Emotional changes. May include mood swings, sadness, tearfulness, and irritability. Although menopause does not cause depression, women are at a higher risk of depression in the years leading up to menopause. Some researchers think that the decrease in estrogen levels plays a role in the onset of depression in some women. Also, lack of sleep can strain a woman’s emotional health.
Urinary problems. You may have leaking, burning or pain when urinating, or leaking when sneezing, coughing, or laughing.
Problems with memory and staying focused. You may notice you are more forgetful or have trouble concentrating.
Sex drive decreases. You may have less interest in sex and changes in sexual response.
Weight fluctuation. Weight gain or increase in body fat around your waist.
Hair loss or thinning. Hair thinning or loss is a problem for some women.
Many women are able to cope with minor discomforts of menopause. Try these tips:
Hot flashes. Keep track of when hot flashes happen. You might be able to identify a pattern or triggers, which you can avoid. Dress in layers and keep a fan in your home or workplace. If lifestyle changes don’t seem to help, ask your doctor about menopausal hormone therapy or nonhormonal prescription drugs. Research has found that nonhormonal prescription drugs, such as antidepressants, help hot flashes in some women.
Vaginal dryness. Try an over-the-counter water-based vaginal lubricant. Prescription estrogen replacement creams and tablets also can help restore moisture and tissue health. If you have spotting or bleeding while using estrogen creams, you should see your doctor.
Problems sleeping. One of the best ways to get a good night's sleep is to get at least 30 minutes of physical activity on most days of the week. But avoid physical activity close to bedtime. Also avoid alcohol, caffeine, large meals, and working right before bedtime. You might want to drink something warm, such as herb tea or warm milk, before bedtime. Keeping your bedroom cool and dark also can help. Avoid napping during the day and try to go to bed and get up at the same times every day.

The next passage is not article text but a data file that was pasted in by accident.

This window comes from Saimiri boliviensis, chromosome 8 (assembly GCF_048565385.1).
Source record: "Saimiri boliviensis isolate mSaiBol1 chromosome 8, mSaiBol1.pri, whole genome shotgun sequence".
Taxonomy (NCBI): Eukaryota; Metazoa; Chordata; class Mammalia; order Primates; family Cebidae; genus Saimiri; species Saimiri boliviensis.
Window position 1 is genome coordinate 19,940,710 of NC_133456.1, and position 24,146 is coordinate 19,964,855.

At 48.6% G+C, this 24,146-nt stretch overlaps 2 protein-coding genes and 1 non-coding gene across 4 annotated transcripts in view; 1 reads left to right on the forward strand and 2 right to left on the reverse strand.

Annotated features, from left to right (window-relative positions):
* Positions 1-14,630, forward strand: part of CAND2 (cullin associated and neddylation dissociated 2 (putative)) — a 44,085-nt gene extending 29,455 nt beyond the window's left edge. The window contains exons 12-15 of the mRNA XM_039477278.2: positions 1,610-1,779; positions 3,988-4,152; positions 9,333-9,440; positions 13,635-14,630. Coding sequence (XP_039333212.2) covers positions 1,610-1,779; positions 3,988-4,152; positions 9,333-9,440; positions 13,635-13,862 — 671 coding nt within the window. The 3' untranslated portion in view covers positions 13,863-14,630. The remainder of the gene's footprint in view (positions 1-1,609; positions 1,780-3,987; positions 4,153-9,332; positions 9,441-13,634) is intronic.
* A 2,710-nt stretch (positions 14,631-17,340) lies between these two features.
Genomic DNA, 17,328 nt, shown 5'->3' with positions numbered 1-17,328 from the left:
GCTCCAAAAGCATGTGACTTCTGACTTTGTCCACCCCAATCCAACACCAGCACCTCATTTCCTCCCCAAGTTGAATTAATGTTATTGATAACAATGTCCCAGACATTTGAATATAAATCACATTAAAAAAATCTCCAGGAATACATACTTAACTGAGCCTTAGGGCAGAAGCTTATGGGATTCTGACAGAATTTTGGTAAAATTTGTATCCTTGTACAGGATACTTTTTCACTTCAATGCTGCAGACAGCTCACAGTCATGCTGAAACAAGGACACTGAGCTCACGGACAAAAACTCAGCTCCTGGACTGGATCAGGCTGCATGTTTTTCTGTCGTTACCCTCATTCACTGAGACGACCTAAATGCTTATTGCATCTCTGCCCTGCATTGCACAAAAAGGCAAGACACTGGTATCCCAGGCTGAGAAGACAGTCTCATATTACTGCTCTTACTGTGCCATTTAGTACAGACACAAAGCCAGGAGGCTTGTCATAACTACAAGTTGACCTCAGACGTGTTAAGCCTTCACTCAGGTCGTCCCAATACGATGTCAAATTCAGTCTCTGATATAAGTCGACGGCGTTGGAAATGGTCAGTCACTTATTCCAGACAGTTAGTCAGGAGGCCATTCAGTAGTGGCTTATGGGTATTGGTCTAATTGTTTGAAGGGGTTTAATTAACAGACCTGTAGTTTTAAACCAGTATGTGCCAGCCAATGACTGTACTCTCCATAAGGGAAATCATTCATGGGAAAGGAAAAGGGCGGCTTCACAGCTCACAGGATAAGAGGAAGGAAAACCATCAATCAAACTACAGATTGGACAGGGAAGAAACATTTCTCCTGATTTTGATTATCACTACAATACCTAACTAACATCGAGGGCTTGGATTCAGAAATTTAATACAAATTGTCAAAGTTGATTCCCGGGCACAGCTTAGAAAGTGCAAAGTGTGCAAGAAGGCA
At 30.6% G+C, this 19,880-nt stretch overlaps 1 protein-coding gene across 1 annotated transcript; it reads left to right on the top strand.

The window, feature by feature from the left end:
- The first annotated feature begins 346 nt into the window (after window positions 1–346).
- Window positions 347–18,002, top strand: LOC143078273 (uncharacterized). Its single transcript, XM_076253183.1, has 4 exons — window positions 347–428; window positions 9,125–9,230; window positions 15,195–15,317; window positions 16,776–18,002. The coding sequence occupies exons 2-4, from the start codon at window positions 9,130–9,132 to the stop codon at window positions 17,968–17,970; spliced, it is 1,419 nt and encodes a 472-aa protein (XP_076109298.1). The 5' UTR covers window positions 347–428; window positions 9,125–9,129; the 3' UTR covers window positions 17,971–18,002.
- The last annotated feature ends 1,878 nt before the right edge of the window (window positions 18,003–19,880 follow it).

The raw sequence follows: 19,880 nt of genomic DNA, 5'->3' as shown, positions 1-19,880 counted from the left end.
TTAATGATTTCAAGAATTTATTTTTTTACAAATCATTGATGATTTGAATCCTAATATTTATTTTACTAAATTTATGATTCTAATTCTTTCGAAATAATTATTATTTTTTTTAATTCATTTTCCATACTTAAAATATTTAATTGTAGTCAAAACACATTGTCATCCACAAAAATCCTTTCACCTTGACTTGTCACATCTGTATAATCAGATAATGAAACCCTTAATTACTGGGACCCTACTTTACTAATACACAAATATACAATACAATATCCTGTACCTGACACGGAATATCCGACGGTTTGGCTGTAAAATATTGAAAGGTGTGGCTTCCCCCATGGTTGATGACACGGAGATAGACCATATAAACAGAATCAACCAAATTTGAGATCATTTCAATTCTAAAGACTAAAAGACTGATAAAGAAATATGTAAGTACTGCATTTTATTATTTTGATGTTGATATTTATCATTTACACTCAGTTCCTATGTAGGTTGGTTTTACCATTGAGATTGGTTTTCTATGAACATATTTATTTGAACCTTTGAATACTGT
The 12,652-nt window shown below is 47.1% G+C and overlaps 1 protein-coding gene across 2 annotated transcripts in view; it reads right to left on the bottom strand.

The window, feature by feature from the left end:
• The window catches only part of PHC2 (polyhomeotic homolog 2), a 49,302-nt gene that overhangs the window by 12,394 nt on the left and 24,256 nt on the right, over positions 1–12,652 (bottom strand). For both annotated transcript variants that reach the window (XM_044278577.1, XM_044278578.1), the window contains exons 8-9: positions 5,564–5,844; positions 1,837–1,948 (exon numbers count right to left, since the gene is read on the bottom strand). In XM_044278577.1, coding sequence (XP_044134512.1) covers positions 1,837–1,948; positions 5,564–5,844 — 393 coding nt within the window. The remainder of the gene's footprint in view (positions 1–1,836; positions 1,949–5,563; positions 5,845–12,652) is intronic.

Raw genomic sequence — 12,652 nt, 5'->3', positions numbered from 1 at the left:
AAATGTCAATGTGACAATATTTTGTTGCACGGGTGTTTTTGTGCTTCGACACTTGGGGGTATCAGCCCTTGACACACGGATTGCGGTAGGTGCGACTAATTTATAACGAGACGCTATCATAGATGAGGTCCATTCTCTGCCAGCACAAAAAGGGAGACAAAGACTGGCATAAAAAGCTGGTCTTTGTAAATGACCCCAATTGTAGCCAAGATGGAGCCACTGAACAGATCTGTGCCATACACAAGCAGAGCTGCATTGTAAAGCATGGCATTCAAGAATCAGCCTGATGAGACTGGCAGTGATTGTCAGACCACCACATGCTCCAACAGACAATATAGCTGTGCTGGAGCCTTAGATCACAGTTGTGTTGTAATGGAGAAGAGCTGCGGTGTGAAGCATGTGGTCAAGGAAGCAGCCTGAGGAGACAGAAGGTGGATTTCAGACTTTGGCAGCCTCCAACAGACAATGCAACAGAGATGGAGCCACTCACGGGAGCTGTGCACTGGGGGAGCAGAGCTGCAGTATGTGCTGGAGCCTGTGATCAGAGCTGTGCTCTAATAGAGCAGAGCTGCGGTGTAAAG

Memory problems. Some women complain about problems with memory and concentration. But there is no proof that menopause causes memory problems. Try to get enough sleep and engage in physical and social activity. If forgetfulness or other mental problems worry you or are affecting your everyday functioning, talk to your doctor.
Mood swings. Try to get enough sleep and be physically active. Set limits for yourself, and look for positive ways to ease daily stress. Think about going to a support group for women who are going through the same thing as you, or getting counseling to talk through your problems and fears. Talk to your doctor if mood swings are causing you distress. Medicines might help. For instance, menopausal hormone therapy might help if mood swings are related to disrupted sleep caused by night sweats. Also, your doctor can look out for signs of depression, which is a serious illness that needs treatment.
Two other common health problems can start to happen at menopause, and you might not even notice.
Osteoporosis. Day in and day out your body is busy breaking down old bone and replacing it with new healthy bone. Estrogen helps control bone loss. So losing estrogen around the time of menopause causes women to begin to lose more bone than is replaced. In time, bones can become weak and break easily. This condition is called osteoporosis.
Heart disease. After menopause, women are more likely to have heart disease. Changes in estrogen levels may be part of the cause. But, so is getting older. As you age, you may develop other problems, like high blood pressure or weight gain, which put you at greater risk for heart disease.
Men go through aging male syndrome (AMS) between the ages of 35 and 65 when their hormone levels (especially testosterone) decline. Testosterone is a hormone that helps maintain sex drive, sperm production, pubic and body hair, muscle, and bone. The decline of testosterone is normal in healthy males as they age. Unlike women who lose their fertility (ability to get pregnant) when they reach menopause, men do not lose their fertility. But the hormone change may cause other symptoms. All men have different experiences — some men's hormone levels go down more than others, and some men have more symptoms than others.
A decline in testosterone can affect a man's body. AMS has many signs:
If you're having these symptoms of low testosterone, talk to your doctor. You can get your testosterone level tested with a simple blood test. Get the test in the morning, when the testes release more testosterone. Because a normal level of testosterone is different for each man, it may be hard to know if you have low testosterone — it helps if you had a testosterone test earlier in your life, so you'll be able to see any change. If you do have low testosterone, think about visiting a specialist, such as an endocrinologist or urologist, who can work with you to treat this problem.
*Reprinted from womenshealth.gov.